Is it reasonable to expect overtime from unpaid interns?

226

15

I am a unpaid intern at a tech company and several weeks ago I had my first performance evaluation. While my manager told me that the code I had been submitting was excellent and that my work was more than solid, they noted that I had been leaving too early from work and that this called my dedication into question.

Now, our official start and ends times are from 9:30 to 6:00 so everyday for the past several weeks I have been working hard to finish my days tasks and then leaving at 6:00. When I asked why this was a problem the response I received was that I should always be looking for more work.

I really enjoy where I am working and I really want to leave a good impression with my manager however, as an unpaid intern, I don't think it's smart to burn myself out working 12-hour days, especially when I have been able to get my work done on time. I also have a number of responsibilities at home that make working late very difficult.

How should I best approach this situation with my manager? As I said, I took the feedback very seriously and want to show that I am a dedicated part of the team.

Dana Skully

Posted 2017-06-17T12:42:01.430

Reputation: 944

199Please tag this with your location. In the US, this "internship" would almost certainly violate Department of Labor regulationsalroc 2017-06-17T16:21:46.150

96

If you are in the U.S. please take note of the current laws regarding internships and when they must be paid vs unpaid: https://www.dol.gov/whd/regs/compliance/whdfs71.htm

McCann 2017-06-17T16:44:44.337

38Before you comment, check if you are using comments for their intended purpose. They are mainly to ask for clarification from the OP. If you are answering the question there is an answer box for that below. If you want to express your incredulity or lament the unfairness of unpaid internships please do so silently or take it to [chat].Lilienthal 2017-06-17T17:43:27.037

31@Lilienthal I think that expressing some empathy on the comments, while not the intended use of them, is far away from useless, even more so on a largely social place like The Workplace.T. Sar 2017-06-19T11:40:40.380

18Like most questions in /workplace could do with, could OP please update us with the outcome? :)Steve Smith 2017-06-19T13:24:31.937

From your post it's not completely clear if you are actually producing work until 6:00 or if you make sure you finish the task you were given for the day and then 'stare at the clock' until it's 6:00. If you're frequently done with your task well before the day ends, that's probably what is meant with 'looking for more work'. In general though, it seems like you're being treated like a normal paid employee by your boss, which is sounds like abuse. You might talk to someone from school about that (a mentor or somesuch).Cronax 2017-06-19T15:47:18.920

5'[you] should always be looking for more work' sounds like something someone's father would say to shame a kid into doing extra chores. Such nonsense has no place in industry (except, perhaps, during work hours), especially for an unpaid intern. Ambition and dedication are great, but they shouldn't require an imbalance in one's work/life ratio.CCJ 2017-06-19T20:02:50.053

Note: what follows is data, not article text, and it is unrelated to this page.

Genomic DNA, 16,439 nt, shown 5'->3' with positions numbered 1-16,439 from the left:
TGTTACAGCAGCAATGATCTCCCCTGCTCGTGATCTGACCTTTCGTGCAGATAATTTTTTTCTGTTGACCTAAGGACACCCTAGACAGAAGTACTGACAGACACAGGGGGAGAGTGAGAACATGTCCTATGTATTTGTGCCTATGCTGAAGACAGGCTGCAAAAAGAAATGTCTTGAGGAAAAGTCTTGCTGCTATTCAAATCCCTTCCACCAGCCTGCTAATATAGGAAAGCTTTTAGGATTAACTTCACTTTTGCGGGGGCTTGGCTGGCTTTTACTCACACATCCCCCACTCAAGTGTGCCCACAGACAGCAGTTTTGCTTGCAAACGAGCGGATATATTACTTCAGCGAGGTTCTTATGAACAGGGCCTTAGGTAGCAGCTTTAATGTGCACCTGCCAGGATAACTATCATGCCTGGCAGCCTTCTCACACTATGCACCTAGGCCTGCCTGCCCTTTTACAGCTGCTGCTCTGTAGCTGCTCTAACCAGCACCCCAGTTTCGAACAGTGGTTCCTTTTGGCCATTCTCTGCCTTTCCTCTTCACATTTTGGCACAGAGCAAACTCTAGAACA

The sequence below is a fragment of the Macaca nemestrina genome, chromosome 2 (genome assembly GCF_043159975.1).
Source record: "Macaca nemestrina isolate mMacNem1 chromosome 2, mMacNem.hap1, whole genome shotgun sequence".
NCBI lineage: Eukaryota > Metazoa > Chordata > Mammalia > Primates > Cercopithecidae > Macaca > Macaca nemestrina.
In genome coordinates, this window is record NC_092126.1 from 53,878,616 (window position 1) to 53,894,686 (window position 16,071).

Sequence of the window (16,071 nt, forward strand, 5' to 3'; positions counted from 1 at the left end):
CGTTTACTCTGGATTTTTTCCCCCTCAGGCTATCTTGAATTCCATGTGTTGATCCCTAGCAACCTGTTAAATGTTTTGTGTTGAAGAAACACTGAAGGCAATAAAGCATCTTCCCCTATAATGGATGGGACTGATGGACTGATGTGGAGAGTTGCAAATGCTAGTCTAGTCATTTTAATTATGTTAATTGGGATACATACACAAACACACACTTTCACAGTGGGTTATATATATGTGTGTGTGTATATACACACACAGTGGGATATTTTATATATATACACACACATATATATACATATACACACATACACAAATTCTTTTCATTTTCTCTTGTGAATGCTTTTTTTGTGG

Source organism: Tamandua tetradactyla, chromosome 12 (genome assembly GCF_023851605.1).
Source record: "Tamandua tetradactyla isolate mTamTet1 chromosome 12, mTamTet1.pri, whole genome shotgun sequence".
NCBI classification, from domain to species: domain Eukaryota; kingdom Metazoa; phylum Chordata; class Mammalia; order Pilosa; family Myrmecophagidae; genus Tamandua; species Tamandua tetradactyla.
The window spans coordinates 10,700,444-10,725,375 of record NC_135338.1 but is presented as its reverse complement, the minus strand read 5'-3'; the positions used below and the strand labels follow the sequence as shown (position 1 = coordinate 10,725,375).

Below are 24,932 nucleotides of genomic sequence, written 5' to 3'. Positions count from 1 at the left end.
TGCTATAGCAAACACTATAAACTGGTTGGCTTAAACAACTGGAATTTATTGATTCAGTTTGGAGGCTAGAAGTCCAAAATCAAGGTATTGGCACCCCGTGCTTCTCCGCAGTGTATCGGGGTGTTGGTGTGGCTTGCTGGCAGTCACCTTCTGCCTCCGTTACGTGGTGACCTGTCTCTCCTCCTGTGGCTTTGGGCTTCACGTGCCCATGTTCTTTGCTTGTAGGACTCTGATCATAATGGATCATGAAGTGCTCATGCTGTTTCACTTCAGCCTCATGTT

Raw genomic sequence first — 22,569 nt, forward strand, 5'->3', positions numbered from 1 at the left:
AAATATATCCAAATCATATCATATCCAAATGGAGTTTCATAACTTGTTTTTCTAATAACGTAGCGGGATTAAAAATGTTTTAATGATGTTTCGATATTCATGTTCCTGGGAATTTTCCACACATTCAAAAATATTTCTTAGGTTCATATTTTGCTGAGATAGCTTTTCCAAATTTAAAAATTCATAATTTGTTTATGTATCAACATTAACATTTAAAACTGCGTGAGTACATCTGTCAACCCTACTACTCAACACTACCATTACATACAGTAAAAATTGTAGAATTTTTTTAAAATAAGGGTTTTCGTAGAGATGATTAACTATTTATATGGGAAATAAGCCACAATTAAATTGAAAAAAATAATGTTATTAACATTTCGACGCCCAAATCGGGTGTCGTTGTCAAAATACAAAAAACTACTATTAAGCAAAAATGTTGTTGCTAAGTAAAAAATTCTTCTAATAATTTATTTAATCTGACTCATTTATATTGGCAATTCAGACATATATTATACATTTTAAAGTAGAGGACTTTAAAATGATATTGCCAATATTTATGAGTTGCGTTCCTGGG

What's unclear here are your task structure and when you "finish" so you can leave at 6pm. Playing devil's advocate that your manager phrased things badly. . . You said daily tasks - do you not have tasks that take more than one day to complete? Leave at 6pm - are you working right up until 6pm or do you have 1 hour or so at the end of the day where you've finished a "days" task and are waiting for the clock to get to 6pm?

Your manager may be concerned that you're wasting time at the end of the day and never taking on tasks that take longer than a day to complete. – iheanyi 2017-06-19T22:21:29.867

7Do you have some reason for staying in an unpaid internship when you already seem capable of delivering "solid work"? Is it mandatory for your university course or something? An unpaid internship is supposed to be a net gain to you despite being unpaid - ditch it as soon as you no longer feel that way. And learning a work culture that puts emphasis on "hours per day" (especially unpaid, or on a weekly/montly wage) is something you want to run away from, fast.Luaan 2017-06-20T06:47:10.673

1I'd advice you to make reviews on companies like this on sites like Glassdoor to warn others about what they can be getting themselves into.Jonast92 2017-06-20T13:23:31.437

9I wouldn't even expect overtime from paid workers.xDaizu 2017-06-20T15:38:32.557

If they are not paying for your labour. Then is the code you produce not yours to keep?Martin York 2017-06-20T20:40:14.290

I really enjoy where I am working and I don't think it's smart to burn myself out working 12-hour days seem somewhat contradictory. Can you reconcile? How does paid staff behave?user2338816 2017-06-21T04:52:04.533

1@user2338816 : I don't see the contradiction. You may love your job and enjoy it even more while not exhausted.gazzz0x2z 2017-06-21T08:29:54.780

@gazzz0x2z Agreed, but there's a difference between "job" and "work". It's not clear which the OP actually enjoys. If staff at OP's work is leaving at 6, it's different from staff regularly leaving at 7:30 and grumbling constantly. And if staff leaves at 6, but OP is pressured to stay longer...? Is that a desirable "job" if the same "work" can be done at XYZ, Corp.? OP might not find it so enjoyable in a paid position, and internship isn't permanent. The whole situation needs more clarity.user2338816 2017-06-21T10:03:40.473